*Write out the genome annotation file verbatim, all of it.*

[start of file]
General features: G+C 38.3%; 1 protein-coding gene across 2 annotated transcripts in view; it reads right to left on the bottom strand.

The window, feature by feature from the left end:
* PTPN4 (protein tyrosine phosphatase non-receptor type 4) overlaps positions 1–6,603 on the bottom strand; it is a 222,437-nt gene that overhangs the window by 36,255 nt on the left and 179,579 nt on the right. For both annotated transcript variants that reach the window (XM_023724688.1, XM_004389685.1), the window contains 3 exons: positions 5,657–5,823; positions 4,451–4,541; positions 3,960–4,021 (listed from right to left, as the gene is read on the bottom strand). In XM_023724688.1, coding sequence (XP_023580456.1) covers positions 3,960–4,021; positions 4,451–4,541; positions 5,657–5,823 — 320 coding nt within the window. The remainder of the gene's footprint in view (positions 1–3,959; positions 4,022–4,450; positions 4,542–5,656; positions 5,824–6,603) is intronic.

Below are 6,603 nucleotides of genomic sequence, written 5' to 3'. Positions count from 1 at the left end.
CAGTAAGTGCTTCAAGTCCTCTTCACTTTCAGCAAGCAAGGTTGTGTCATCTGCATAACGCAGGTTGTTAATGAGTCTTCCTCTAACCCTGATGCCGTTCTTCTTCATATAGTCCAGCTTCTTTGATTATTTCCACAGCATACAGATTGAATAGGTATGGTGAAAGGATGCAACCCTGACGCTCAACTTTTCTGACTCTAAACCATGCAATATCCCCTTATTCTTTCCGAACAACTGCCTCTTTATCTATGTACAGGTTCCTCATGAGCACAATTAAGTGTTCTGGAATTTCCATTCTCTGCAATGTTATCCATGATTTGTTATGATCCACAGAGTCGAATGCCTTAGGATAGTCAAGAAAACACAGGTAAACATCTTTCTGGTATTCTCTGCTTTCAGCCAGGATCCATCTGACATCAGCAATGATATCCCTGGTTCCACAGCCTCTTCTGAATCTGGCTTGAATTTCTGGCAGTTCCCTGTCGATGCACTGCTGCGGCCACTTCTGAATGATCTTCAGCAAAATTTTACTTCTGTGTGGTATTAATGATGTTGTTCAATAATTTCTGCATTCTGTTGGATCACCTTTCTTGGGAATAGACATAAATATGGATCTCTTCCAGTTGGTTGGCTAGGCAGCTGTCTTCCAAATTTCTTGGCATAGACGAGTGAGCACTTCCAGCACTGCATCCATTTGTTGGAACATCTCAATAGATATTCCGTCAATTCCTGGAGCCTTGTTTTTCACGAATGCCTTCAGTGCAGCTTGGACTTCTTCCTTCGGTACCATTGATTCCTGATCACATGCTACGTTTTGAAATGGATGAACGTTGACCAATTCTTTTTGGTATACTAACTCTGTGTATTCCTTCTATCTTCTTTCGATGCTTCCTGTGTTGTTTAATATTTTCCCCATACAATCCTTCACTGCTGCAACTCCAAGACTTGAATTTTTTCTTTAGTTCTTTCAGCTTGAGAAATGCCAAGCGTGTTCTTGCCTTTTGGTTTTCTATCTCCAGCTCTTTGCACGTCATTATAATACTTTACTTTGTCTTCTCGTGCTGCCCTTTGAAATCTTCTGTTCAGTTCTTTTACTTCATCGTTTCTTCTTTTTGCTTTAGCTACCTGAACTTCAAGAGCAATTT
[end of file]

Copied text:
General features: G+C 38.3%; 1 protein-coding gene across 2 annotated transcripts in view; it reads right to left on the bottom strand.

The window, feature by feature from the left end:
* PTPN4 (protein tyrosine phosphatase non-receptor type 4) overlaps positions 1–6,603 on the bottom strand; it is a 222,437-nt gene that overhangs the window by 36,255 nt on the left and 179,579 nt on the right. For both annotated transcript variants that reach the window (XM_023724688.1, XM_004389685.1), the window contains 3 exons: positions 5,657–5,823; positions 4,451–4,541; positions 3,960–4,021 (listed from right to left, as the gene is read on the bottom strand). In XM_023724688.1, coding sequence (XP_023580456.1) covers positions 3,960–4,021; positions 4,451–4,541; positions 5,657–5,823 — 320 coding nt within the window. The remainder of the gene's footprint in view (positions 1–3,959; positions 4,022–4,450; positions 4,542–5,656; positions 5,824–6,603) is intronic.

Below are 6,603 nucleotides of genomic sequence, written 5' to 3'. Positions count from 1 at the left end.
CAGTAAGTGCTTCAAGTCCTCTTCACTTTCAGCAAGCAAGGTTGTGTCATCTGCATAACGCAGGTTGTTAATGAGTCTTCCTCTAACCCTGATGCCGTTCTTCTTCATATAGTCCAGCTTCTTTGATTATTTCCACAGCATACAGATTGAATAGGTATGGTGAAAGGATGCAACCCTGACGCTCAACTTTTCTGACTCTAAACCATGCAATATCCCCTTATTCTTTCCGAACAACTGCCTCTTTATCTATGTACAGGTTCCTCATGAGCACAATTAAGTGTTCTGGAATTTCCATTCTCTGCAATGTTATCCATGATTTGTTATGATCCACAGAGTCGAATGCCTTAGGATAGTCAAGAAAACACAGGTAAACATCTTTCTGGTATTCTCTGCTTTCAGCCAGGATCCATCTGACATCAGCAATGATATCCCTGGTTCCACAGCCTCTTCTGAATCTGGCTTGAATTTCTGGCAGTTCCCTGTCGATGCACTGCTGCGGCCACTTCTGAATGATCTTCAGCAAAATTTTACTTCTGTGTGGTATTAATGATGTTGTTCAATAATTTCTGCATTCTGTTGGATCACCTTTCTTGGGAATAGACATAAATATGGATCTCTTCCAGTTGGTTGGCTAGGCAGCTGTCTTCCAAATTTCTTGGCATAGACGAGTGAGCACTTCCAGCACTGCATCCATTTGTTGGAACATCTCAATAGATATTCCGTCAATTCCTGGAGCCTTGTTTTTCACGAATGCCTTCAGTGCAGCTTGGACTTCTTCCTTCGGTACCATTGATTCCTGATCACATGCTACGTTTTGAAATGGATGAACGTTGACCAATTCTTTTTGGTATACTAACTCTGTGTATTCCTTCTATCTTCTTTCGATGCTTCCTGTGTTGTTTAATATTTTCCCCATACAATCCTTCACTGCTGCAACTCCAAGACTTGAATTTTTTCTTTAGTTCTTTCAGCTTGAGAAATGCCAAGCGTGTTCTTGCCTTTTGGTTTTCTATCTCCAGCTCTTTGCACGTCATTATAATACTTTACTTTGTCTTCTCGTGCTGCCCTTTGAAATCTTCTGTTCAGTTCTTTTACTTCATCGTTTCTTCTTTTTGCTTTAGCTACCTGAACTTCAAGAGCAATTT